In this modern-day-take-it-out-of-the-freezer-and shove-it-in-the-microwave world, we often lose sight of what real food tastes like. Not too surprising, when you look at the ingredient lists on most prepared foods. Many so-called foods have more chemicals than food ingredients. I figure if you can’t even pronounce half the ingredients, you shouldn’t rely on it as a major food source. On the other hand, just think about beef stew or chili simmering slowly through the day, ready to warm the cockles of your heart – not to mention your cold hands – come dinner time. Or home-made breakfast burritos or Cornish pasties, stored in the freezer for those mornings when you can barely find the kitchen, let alone think up a menu.
This post didn’t go up yesterday (and has no current pictures since the camera is on strike) because we were getting ready for our first storm of the winter. Not satisfied with a bit of precipitation, Ma Nature has apparently decided to kick things off with the white stuff plus high winds, all due on Tuesday. I was a little limited in my efforts due to having stepped wrong a few days ago and buggering up my bad knee. However, I did give encouragement (OK, and maybe a little nagging to the younger generation) as Papa and the girls got things ready. And I made beef stew for dinner.
Aside from bread and maybe soup, stew is easily the most ubiquitous food on the planet. Good ol’ Wikipedia lists 110 different stews from all over the world. Many of these have variations as well. Like French toast, stew has gone well past the old-fashioned category into flat-out ancient. Both are mentioned in Apicius – a Roman cookbook circa 3rd or 4th century AD. But stew goes even further back. Herodotus reports the Scythians would kill an animal, cut up the meat, put it in the animal’s paunch (stomach) dump in some water and boil dinner over a fire made from the animal’s bones. Now that is what I call efficient – and no dishes!
If you want to make really good stew, bypass what is known in grocery circles as stew meat. These packages come from the trimmings of the beef and contain a wide variety of cuts. Some may be tender and some whang-leather tough. Worse, they are different sizes, which means they don’t cook evenly. Beef chuck roast is a much better choice. Second, use real beef stock, not water or bouillon cubes. The original of this recipe includes wine and a bay leaf. Nobody in my family likes the flavor of bay leaf and I don’t think the wine adds anything. Whenever I cook meat, I save the drippings, or fond, in the refrigerator. This goes into the stew pot for extra depth and flavor. You can also decrease or even eliminate the herbs and spices if you want to. Small whole or large quartered button mushrooms are a good addition. If you’re out of tomato paste, use an equivalent amount of ketchup.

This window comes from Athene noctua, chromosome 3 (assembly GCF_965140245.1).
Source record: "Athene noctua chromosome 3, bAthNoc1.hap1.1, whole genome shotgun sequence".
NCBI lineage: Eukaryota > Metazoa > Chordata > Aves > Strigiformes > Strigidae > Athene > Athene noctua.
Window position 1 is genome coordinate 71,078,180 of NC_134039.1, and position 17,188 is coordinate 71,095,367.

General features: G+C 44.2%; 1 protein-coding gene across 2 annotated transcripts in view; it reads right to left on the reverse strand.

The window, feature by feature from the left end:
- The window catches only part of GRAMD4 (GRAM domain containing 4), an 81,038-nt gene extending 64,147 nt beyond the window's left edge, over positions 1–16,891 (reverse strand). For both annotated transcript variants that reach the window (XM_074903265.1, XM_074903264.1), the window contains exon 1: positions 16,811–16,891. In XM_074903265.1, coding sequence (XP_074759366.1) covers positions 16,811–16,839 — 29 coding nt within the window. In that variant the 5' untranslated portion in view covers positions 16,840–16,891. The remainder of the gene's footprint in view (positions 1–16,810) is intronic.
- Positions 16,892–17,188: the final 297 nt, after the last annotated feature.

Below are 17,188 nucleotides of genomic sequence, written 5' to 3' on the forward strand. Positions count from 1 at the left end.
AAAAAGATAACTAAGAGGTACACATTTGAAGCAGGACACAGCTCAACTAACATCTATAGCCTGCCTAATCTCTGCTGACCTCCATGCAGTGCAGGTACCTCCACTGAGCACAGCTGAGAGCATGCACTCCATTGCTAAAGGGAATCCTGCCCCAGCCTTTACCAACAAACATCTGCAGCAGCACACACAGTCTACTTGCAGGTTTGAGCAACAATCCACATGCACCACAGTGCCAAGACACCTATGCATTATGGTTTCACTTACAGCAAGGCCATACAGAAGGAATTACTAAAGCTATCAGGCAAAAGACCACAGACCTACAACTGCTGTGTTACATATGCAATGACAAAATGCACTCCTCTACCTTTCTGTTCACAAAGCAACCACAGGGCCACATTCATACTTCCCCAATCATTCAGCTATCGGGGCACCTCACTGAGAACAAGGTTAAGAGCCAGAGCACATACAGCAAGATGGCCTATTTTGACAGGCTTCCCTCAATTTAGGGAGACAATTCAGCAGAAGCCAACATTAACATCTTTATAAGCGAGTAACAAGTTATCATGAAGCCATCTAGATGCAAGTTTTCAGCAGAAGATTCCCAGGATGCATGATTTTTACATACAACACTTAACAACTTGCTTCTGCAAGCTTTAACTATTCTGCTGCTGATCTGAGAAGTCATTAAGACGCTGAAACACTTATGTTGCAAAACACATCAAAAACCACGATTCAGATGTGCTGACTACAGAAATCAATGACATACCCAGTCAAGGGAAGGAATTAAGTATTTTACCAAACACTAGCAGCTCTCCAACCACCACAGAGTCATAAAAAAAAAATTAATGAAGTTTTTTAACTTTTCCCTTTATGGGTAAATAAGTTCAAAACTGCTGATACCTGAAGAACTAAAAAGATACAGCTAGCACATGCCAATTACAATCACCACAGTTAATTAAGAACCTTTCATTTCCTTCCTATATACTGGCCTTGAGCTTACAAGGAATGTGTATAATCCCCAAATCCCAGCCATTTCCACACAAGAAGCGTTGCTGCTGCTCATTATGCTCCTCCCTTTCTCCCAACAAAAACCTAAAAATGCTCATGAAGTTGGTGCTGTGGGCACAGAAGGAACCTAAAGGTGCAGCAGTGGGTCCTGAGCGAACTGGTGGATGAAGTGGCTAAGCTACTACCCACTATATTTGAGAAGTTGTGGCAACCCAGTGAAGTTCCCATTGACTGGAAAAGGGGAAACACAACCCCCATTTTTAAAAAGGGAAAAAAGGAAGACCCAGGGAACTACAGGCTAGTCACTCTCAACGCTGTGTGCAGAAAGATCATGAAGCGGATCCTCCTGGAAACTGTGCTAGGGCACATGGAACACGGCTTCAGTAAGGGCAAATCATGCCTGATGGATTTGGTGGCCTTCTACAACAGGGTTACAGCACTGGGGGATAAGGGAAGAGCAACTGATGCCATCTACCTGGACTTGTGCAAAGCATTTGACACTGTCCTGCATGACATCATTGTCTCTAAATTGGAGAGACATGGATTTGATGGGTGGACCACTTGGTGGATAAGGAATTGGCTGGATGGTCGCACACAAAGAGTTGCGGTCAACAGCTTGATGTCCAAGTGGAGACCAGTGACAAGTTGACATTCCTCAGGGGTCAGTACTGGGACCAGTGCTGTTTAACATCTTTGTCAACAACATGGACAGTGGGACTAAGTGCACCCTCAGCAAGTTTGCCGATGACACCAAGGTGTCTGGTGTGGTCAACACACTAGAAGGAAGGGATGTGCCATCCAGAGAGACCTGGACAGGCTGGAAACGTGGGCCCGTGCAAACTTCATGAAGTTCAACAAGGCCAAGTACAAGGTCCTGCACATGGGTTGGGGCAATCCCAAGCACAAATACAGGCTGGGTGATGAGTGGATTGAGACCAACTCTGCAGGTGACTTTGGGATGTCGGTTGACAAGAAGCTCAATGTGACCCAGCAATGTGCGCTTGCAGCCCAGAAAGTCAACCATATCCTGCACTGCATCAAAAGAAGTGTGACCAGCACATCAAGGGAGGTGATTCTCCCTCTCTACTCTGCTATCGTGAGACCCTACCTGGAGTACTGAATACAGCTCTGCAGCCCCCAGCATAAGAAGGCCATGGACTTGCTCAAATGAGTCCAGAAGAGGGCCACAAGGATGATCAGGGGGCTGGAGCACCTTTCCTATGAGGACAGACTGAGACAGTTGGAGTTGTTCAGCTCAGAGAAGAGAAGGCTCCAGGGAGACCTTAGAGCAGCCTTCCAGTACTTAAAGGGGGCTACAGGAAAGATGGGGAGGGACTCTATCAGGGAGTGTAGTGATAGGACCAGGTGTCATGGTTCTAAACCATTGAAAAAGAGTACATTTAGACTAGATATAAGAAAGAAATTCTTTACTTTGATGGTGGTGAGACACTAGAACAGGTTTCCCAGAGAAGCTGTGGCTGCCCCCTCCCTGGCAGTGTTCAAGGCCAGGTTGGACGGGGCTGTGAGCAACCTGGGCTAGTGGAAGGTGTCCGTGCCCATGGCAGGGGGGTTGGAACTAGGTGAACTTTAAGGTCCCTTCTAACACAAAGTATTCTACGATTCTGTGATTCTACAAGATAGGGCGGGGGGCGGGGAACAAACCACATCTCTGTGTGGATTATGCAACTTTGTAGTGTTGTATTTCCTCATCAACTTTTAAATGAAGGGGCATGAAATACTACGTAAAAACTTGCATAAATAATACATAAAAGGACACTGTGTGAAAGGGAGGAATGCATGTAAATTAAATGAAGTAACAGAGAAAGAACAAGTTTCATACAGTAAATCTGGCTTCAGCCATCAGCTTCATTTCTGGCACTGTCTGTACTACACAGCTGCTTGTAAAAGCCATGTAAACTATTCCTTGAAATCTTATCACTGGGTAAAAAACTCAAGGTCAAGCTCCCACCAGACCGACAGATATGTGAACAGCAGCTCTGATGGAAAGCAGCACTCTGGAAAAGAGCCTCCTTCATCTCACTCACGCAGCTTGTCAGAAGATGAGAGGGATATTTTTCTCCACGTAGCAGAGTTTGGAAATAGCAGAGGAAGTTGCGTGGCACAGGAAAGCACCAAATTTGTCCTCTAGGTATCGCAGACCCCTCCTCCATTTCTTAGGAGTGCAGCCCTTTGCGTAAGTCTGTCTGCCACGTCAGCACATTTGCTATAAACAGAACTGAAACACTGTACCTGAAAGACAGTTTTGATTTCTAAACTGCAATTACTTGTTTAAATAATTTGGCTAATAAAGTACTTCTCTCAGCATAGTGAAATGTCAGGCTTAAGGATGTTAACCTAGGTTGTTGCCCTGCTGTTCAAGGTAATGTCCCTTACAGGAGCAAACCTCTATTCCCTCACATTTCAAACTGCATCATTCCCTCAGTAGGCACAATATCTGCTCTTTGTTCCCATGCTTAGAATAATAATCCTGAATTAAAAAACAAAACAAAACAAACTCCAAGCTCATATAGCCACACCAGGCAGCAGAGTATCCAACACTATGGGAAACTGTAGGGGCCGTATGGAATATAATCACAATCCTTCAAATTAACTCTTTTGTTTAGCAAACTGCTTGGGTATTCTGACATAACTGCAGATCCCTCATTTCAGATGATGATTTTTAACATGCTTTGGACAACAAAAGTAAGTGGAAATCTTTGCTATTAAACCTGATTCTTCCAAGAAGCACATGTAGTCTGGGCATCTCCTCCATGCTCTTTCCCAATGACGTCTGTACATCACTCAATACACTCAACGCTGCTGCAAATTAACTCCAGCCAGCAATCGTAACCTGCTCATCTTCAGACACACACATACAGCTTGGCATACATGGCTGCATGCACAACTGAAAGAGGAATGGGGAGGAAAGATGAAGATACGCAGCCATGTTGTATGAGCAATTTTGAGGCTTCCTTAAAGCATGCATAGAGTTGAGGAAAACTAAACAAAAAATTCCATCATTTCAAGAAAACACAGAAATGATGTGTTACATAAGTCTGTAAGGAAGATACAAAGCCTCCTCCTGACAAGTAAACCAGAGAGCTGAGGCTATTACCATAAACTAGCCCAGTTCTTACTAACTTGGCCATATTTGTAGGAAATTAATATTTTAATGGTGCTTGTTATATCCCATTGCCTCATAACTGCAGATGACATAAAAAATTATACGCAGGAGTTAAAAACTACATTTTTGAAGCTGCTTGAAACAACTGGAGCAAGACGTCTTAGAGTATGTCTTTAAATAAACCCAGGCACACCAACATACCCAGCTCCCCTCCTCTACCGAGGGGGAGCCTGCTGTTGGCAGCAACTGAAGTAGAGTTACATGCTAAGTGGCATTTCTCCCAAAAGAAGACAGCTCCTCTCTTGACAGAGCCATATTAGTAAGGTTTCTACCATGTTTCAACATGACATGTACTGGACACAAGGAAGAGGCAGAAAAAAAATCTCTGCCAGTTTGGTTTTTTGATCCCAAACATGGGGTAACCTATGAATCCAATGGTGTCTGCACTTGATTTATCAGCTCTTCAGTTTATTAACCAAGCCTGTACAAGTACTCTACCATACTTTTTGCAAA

1 1/2 teaspoons sea salt
1 teaspoon each dried crushed rosemary, dried thyme, dried marjoram, paprika
1/2 teaspoon fresh ground black pepper
2 tablespoons tallow or coconut oil, plus additional as needed
2 pounds beef chuck roast, cut in one-inch cubes
1 cup diced white or yellow onion
2 stalks celery, chopped
1 teaspoon minced garlic
3 tablespoons tomato paste
2 cups beef broth
2 tsps Worcestershire sauce
1 pound baby yellow or red potatoes, or a combination of both, halved or quartered
3 or 4 carrots, peeled and roughly chopped
1 cup frozen peas, unthawed
1/4 cup finely chopped fresh Italian parsley
1/4 cup water
2 tablespoons cornstarch
1 bay leaf
1 cup medium to full-bodied red wine (like Cabernet, Zinfandel, or Merlot)
Combine the first six ingredients in a small bowl. Heat the fat in a large Dutch oven over medium-high heat. Add about half of the meat to the pan, or as much as you can without overcrowding the pan. Sprinkle 2 teaspoons of the spice mixture over the meat and sauté the beef until nicely browned. Use a slotted spoon to transfer the beef to a dish and set aside. Repeat with the remaining beef, adding additional fat if needed, and seasoning with 2 more teaspoons of the spice mixture. Reserve remaining spice mixture for later.
Add additional fat to pan if needed and add onion, celery, and garlic. Cook, stirring occasionally, until softened. Add the tomato paste and stir until well combined. Pour in the beef broth (plus bay leaf and the wine if you’re using it), Worcestershire sauce and remaining spice mix. Put the beef and all the juices that have accumulated back to the pot and bring to a boil. Reduce heat to low, cover and simmer for 1-1/2 hours, or until the beef is fork tender.
Add the potatoes and carrots and raise the heat under the pot to bring the liquid to a boil. Reduce the heat to low, cover and simmer for another 30 to 40 minutes until the veggies are fork tender. Stir in the frozen peas and parsley. Combine the water and cornstarch in a measuring cup or small bowl and stir it into the beef stew. Continue cooking, uncovered, until thickened.